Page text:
- C. Habas, H. Axelrad, and E.-A. Cabanis, “The cerebellar second homunculus remains silent during passive bimanual movements,” NeuroReport, vol. 15, no. 10, pp. 1571–1574, 2004.
- C. Habas, H. Axelrad, T. H. Nguyen, and E.-A. Cabanis, “Specific neocerebellar activation during out-of-phase bimanual movements,” NeuroReport, vol. 15, no. 4, pp. 595–599, 2004.
- C. A. Fox and W. Barnard, “A quantitative study of the Purkinje cell dendritic branchlets and their relationship to afferent fibres,” Journal of Anatomy, vol. 91, no. 3, pp. 299–313, 1957.
- V. Braitenberg, “The cerebellar network: attempt at a formalization of its structure,” Network, vol. 4, no. 1, pp. 11–17, 1993.
- D. Heck and F. Sultan, “Cerebellar structure and function: making sense of parallel fibers,” Human Movement Science, vol. 21, no. 3, pp. 411–421, 2002.
- C. I. De Zeeuw, F. E. Hoebeek, L. W. J. Bosman, M. Schonewille, L. Witter, and S. K. Koekkoek, “Spatiotemporal firing patterns in the cerebellum,” Nature Reviews Neuroscience, vol. 12, no. 6, pp. 327–344, 2011.
- Y. Cao, S. K. Maran, M. Dhamala, D. Jaeger, and D. H. Heck, “Behavior-related pauses in simple-spike activity of mouse Purkinje cells are linked to spike rate modulation,” The Journal of Neuroscience, vol. 32, no. 25, pp. 8678–8685, 2012.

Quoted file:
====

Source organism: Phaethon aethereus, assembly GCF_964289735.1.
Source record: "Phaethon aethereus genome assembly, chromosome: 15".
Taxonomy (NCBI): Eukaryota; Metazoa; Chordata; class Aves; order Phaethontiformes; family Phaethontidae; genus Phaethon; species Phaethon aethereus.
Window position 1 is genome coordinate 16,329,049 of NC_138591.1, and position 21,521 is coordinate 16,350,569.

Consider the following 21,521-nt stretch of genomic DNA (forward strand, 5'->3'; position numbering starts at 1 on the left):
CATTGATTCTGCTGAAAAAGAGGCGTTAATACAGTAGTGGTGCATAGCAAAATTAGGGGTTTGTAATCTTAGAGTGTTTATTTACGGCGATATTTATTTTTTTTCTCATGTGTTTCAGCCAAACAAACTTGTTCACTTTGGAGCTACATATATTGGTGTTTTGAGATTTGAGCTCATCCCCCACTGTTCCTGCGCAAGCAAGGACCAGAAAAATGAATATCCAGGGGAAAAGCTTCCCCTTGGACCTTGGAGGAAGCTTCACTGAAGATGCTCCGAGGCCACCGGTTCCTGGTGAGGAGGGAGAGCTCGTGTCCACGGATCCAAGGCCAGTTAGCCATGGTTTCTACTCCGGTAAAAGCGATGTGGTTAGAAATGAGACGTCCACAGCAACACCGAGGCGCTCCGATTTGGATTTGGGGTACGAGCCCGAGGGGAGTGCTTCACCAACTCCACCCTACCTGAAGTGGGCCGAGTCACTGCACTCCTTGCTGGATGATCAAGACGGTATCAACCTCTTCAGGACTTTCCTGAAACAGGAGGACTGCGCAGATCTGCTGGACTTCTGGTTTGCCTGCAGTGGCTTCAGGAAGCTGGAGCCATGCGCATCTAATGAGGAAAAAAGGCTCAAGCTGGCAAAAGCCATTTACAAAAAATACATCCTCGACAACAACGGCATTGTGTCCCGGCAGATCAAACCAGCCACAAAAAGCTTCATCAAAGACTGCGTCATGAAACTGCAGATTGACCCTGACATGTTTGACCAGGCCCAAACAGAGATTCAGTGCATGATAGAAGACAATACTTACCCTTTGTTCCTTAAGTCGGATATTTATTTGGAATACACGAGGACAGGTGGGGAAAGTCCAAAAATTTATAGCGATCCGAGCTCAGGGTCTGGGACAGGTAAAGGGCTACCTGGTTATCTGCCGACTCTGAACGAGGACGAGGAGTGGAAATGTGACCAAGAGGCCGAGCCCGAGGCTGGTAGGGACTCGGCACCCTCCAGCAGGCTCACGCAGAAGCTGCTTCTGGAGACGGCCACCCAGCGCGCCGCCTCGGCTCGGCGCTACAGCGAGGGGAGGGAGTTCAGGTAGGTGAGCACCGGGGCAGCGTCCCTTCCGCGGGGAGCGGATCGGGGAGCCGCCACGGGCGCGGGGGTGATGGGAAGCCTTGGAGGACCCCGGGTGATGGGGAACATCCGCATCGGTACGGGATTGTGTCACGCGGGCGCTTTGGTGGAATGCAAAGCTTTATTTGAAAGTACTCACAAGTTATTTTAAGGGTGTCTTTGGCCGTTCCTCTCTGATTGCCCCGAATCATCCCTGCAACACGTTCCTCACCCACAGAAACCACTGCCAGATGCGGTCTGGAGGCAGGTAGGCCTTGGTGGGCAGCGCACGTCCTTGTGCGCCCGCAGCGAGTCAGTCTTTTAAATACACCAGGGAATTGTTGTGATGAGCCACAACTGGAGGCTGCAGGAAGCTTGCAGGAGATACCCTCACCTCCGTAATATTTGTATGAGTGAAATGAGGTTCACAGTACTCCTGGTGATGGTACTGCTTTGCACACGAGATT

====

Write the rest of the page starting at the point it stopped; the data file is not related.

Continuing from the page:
- M. Berry and P. Bradley, “The growth of the dentritic trees of Purkinje cells in the cerebellum of the rat,” Brain Research, vol. 112, no. 1, pp. 1–35, 1976.
- M. Negrello, “Valentino braitenberg: from neuroanatomy to behavior and back,” Biological Cybernetics, 2013.
- P. Vetter, A. Roth, and M. Häusser, “Propagation of action potentials in dendrites depends on dendritic morphology,” Journal of Neurophysiology, vol. 85, no. 2, pp. 926–937, 2001.
- H. Agmon-Snir, C. E. Carr, and J. Rinzel, “The role of dendrites in auditory coincidence detection,” Nature, vol. 393, no. 6682, pp. 268–272, 1998.